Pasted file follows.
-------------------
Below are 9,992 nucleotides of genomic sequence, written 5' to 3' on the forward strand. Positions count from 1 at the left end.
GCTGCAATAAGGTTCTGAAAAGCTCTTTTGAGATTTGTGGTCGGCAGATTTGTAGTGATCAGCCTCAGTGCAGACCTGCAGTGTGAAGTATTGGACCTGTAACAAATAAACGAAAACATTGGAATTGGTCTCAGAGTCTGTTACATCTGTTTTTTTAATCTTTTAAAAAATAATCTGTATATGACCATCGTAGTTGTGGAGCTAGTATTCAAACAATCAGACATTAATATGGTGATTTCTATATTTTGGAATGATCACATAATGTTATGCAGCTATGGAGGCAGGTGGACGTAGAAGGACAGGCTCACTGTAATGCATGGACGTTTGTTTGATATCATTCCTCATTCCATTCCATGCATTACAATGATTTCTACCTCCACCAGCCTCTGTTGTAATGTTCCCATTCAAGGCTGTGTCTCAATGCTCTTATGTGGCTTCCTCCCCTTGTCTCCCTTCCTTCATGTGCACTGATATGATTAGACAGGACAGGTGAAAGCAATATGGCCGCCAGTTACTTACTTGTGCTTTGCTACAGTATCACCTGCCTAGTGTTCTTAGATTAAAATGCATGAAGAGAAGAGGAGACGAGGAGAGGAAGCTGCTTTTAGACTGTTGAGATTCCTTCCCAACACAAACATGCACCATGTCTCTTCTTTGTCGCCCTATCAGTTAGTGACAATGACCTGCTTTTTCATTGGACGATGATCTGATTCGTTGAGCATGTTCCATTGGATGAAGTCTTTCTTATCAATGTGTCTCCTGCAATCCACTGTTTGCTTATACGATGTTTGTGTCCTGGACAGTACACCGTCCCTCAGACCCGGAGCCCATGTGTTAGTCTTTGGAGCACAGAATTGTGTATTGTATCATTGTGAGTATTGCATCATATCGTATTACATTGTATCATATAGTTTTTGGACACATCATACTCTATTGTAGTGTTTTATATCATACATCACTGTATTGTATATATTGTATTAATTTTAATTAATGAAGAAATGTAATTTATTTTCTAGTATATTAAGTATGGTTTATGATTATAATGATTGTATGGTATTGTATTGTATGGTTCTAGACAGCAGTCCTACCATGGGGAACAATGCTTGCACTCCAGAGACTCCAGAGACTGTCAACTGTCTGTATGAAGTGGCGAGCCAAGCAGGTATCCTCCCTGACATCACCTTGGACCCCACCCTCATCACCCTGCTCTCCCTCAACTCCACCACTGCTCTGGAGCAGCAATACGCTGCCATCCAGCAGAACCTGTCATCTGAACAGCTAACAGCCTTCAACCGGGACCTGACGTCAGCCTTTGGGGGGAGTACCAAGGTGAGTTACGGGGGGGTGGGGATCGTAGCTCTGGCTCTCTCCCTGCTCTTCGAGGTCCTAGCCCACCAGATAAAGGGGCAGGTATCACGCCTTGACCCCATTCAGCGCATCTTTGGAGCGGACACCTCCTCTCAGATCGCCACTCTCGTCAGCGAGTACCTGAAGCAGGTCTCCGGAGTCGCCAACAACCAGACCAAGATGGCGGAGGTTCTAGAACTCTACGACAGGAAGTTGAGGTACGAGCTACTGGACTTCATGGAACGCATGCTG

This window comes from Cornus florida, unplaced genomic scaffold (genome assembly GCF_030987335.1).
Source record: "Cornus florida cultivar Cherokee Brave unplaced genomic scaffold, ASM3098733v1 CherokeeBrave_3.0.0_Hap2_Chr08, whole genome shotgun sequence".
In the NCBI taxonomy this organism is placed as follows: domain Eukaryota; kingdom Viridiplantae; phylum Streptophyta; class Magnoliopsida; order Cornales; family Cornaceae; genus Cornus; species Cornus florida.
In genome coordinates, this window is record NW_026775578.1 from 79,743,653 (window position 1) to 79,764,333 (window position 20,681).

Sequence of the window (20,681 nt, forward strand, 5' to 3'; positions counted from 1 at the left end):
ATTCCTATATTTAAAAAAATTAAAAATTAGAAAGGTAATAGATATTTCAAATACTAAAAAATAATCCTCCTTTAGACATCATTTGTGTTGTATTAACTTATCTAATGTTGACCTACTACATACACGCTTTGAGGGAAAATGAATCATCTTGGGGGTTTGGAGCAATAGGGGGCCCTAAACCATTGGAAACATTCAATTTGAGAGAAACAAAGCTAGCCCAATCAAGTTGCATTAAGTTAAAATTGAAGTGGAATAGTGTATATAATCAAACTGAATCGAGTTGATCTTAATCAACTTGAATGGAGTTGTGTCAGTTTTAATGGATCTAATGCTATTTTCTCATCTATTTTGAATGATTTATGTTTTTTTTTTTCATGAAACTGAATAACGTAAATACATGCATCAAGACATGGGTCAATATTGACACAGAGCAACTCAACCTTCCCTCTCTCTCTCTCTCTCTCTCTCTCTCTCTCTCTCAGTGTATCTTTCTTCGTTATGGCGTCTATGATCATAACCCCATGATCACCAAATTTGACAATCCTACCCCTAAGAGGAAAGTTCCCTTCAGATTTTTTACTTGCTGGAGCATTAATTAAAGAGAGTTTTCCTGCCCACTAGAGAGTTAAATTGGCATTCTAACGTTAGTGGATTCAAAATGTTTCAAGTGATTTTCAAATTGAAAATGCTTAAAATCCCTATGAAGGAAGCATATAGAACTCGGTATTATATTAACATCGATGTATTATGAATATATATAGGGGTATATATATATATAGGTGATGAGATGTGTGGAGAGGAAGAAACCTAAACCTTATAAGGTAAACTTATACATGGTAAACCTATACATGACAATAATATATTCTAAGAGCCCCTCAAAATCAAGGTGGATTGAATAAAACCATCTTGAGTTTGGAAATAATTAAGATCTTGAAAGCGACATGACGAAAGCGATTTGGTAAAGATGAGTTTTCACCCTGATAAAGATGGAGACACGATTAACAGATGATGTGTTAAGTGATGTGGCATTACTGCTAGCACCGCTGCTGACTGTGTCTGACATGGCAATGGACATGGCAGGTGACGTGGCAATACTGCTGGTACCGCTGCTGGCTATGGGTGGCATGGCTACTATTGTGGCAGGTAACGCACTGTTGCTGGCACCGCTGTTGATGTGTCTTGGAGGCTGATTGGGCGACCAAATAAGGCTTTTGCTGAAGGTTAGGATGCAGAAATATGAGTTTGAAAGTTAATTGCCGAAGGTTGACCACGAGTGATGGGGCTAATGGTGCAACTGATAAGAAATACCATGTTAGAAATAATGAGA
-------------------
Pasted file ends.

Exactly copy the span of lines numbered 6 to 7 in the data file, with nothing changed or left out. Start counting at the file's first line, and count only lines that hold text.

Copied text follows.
In genome coordinates, this window is record NW_026775578.1 from 79,743,653 (window position 1) to 79,764,333 (window position 20,681).

Sequence of the window (20,681 nt, forward strand, 5' to 3'; positions counted from 1 at the left end):